Sunday of Orthodoxy 2003

The Restoration of the Holy Images

In the name of the Father, and of the Son, and of the Holy Spirit, One God, forever and ever. Amen


It is a great pleasure for me to be here with you this evening. This Vespers Service of the Sunday of Orthodoxy is one of those services which we all look forward in our Orthodox Church… This is such a beautiful opportunity for us as Orthodox people to be together sharing the Faith which has established the Universe. Here we are: a gathering of brothers and sisters in Christ, and of good friends in the love of God.

Today we hear sacred music and holy words which are to inspire us and to prod us on in our Lenten journey. And so, having gathered here on the Sunday of Orthodoxy, we continue to tell the story of salvation, as lived, seen, and touched in our own human history.

The Historical Setting

If we were to touch briefly on the historical setting…I am certain that to us it would seem so very odd.

For the very issue which engaged the Christian Church in heated religious debate in the 8th and 9th centuries, would seem so out of place. For, it is very common, whenever we say the word Orthodox, to think of that one element of our faith which expresses clearly our Orthodox identity: the ICON. The Icon has become a visible creed for the Orthodox. It is an emblem of our hope and faith in Christ. Moreover, by their very presence we encounter in the Icon the brightness of Divinity.

And yet, there was a great and important struggle over the Icon those many centuries ago…when emperor, Church, and empire labored through this issue. Surly there are many factors which provoked this struggle:

· to some degree there was the issue of religious culture and the people’s understanding of Christian art;

· to some degree there was the pressure of Islam which forbade the depiction of the human person…and which in its embattled fervor considered itself to be the latest and purest revelation;

· to some degree, there was the genuine question of the depiction of the Divine especially in view of Old Testament Law (and certainly the early Christian Apologists were oftentimes in agreement with this concept)

But, the singular issue of Orthodox Theology which was the rally cry of the faithful was that which was so eloquently expressed by St. John of Damascus:

In former times, God, without body or form, could in no way be represented. But today, since God has appeared “In the flesh and lived among men,” I can represent what is visible in God.

Or stated by Theodore the Studite:

An indescribable Christ would be an incorporeal Christ.

And so, at its roots, the restoration of Icons in the Great Church of Christ is the continued reality of the Incarnation of God; it is the divine statement of faith and witness that we were not saved by shadows or spirits; we are not saved by mystical magical actions; and we are not saved by past lives or future ghosts!

No, my Beloved, we are saved neither by an Angel nor by a man. Rather, we are saved by the Lord God Himself. The victory of the Icons is an affirmation of the concrete reality of God’s love for us; as well as His continuing life among us!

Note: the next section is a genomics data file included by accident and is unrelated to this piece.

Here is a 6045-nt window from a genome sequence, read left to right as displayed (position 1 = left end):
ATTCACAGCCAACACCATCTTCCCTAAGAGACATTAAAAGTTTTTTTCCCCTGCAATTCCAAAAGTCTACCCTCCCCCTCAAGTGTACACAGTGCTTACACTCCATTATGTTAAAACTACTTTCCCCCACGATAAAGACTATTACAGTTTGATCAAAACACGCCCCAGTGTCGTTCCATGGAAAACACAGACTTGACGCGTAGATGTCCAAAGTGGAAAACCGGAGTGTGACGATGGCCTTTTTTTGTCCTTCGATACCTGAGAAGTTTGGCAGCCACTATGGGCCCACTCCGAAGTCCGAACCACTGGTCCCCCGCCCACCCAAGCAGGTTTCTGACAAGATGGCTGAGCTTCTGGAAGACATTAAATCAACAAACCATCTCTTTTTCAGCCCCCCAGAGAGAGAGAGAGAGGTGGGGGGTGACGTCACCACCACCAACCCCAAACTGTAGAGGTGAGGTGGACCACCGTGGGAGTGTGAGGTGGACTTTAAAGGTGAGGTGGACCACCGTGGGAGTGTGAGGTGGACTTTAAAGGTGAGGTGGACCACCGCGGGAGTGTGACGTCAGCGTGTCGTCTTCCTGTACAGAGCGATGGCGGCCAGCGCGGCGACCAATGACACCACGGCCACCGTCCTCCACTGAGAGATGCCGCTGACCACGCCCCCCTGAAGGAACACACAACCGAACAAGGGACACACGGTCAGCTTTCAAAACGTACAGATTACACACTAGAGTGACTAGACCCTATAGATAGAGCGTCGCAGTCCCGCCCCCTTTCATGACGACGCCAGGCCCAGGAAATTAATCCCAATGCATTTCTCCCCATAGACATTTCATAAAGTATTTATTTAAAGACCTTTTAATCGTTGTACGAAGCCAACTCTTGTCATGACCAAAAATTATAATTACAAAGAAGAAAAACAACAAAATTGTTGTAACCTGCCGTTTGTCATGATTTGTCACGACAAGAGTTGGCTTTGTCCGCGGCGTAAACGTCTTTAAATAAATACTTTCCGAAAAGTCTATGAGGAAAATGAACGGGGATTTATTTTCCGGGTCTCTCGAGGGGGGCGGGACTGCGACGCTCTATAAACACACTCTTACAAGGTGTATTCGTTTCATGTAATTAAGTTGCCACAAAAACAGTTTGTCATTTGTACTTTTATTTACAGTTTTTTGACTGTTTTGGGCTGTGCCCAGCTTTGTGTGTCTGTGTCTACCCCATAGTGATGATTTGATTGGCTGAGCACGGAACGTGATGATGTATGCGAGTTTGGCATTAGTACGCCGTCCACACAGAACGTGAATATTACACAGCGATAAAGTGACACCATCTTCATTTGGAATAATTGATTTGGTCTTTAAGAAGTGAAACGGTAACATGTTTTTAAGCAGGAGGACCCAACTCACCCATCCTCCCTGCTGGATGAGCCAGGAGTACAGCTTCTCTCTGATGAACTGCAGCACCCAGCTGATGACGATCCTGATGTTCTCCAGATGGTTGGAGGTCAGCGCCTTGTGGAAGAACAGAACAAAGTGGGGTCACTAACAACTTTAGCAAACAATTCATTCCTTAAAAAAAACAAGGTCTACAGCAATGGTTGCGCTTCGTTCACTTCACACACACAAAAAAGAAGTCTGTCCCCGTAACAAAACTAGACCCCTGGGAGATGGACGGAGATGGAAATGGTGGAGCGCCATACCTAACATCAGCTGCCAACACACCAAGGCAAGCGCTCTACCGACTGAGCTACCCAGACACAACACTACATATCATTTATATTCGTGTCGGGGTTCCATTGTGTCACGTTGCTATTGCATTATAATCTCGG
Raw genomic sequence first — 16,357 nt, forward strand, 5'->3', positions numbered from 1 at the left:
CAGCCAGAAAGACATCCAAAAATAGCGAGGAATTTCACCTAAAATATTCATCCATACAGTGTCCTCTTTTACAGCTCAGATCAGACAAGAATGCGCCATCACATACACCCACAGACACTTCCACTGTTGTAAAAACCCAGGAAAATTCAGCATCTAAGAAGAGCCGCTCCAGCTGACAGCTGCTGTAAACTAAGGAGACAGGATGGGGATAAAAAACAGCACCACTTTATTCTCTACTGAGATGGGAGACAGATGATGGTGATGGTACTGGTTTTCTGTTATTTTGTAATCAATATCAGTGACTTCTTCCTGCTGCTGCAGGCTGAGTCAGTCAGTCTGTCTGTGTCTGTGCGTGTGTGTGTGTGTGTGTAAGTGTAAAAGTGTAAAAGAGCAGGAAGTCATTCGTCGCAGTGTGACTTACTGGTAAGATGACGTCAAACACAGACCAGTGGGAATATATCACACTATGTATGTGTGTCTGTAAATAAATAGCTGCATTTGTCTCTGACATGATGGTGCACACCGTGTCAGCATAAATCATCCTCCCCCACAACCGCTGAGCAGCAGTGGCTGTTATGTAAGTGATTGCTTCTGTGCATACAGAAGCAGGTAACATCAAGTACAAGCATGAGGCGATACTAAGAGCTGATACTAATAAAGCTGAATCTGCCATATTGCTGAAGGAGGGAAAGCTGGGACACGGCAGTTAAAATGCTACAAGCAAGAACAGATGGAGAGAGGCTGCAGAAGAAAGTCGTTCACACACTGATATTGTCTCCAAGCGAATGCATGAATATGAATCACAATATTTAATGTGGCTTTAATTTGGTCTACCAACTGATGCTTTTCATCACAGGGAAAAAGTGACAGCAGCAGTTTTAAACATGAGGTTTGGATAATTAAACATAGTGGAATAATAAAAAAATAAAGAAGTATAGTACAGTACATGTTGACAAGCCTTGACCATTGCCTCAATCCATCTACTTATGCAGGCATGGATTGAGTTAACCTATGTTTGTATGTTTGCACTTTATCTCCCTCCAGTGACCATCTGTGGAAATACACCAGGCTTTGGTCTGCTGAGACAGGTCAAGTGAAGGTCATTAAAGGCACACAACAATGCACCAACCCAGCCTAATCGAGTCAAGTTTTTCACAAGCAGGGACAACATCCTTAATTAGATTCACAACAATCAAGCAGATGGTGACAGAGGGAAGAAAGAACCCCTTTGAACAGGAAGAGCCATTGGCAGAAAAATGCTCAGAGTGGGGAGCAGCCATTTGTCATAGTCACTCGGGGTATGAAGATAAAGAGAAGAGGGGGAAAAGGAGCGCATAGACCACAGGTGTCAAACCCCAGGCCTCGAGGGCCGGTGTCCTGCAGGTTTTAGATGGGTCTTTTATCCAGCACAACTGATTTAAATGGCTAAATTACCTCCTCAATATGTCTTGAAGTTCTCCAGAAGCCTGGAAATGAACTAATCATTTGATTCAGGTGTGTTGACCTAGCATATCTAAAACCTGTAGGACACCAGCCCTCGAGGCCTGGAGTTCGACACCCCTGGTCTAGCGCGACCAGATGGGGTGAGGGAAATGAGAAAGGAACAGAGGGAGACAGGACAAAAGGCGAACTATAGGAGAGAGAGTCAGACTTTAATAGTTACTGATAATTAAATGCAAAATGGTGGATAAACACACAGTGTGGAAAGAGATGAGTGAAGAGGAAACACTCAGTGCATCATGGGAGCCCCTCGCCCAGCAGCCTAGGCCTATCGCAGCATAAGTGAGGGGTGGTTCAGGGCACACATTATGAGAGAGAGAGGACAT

“For God so loved the world that He gave His only begotten Son….” Does that statement move you to gratitude? Is your heart pierced by the thought of the Lord Jesus suffering for your sake? Does that cause you to re-think the meaning of your own life? Such has been the impact of the Cross on those who have perceived thereon that Holy and Loving One Who died in their place. Or perhaps, we have heard those words so often that they no longer have any impact upon us! God forbid!

The Necessity of the Cross?

But was the Cross really necessary? Was there no other way? Western theologians have pondered that question through the centuries with few satisfying answers. ………. But, a little clam reflection will reveal that, indeed, there was no other way.

The Ultimate Price:

For one thing, Jesus could not ask His disciples to pay a greater price than He was willing to pay. Think of St. Stephen as the stones bruised and ripped his flesh; and of St. Peter as he died crucified upside down — as tradition tells us. Many early Christians were burned as living torches in Nero’s gardens; or were torn apart by wild animals in the gladiator’s arena.

Only a soft, sentimental unrealistic faith would conjure a possible theory that there could have been any other way for Jesus but the way of the Cross. This is a hard and cruel world. The affluence and security of this Nation shelters us from that truth. Many people through the ages have willingly given their lives for what they believe. But, would we?

For the most part, the fathers of this country were not called to make that sacrifice, but many thousands — perhaps millions of others have. It may be the scandal and tragedy of our land and our times is that there is nothing for which people will give their lives any longer. We are so accustomed to comfort and convenience that it would be very difficult for many of us to pay the ultimate penalty for our faith.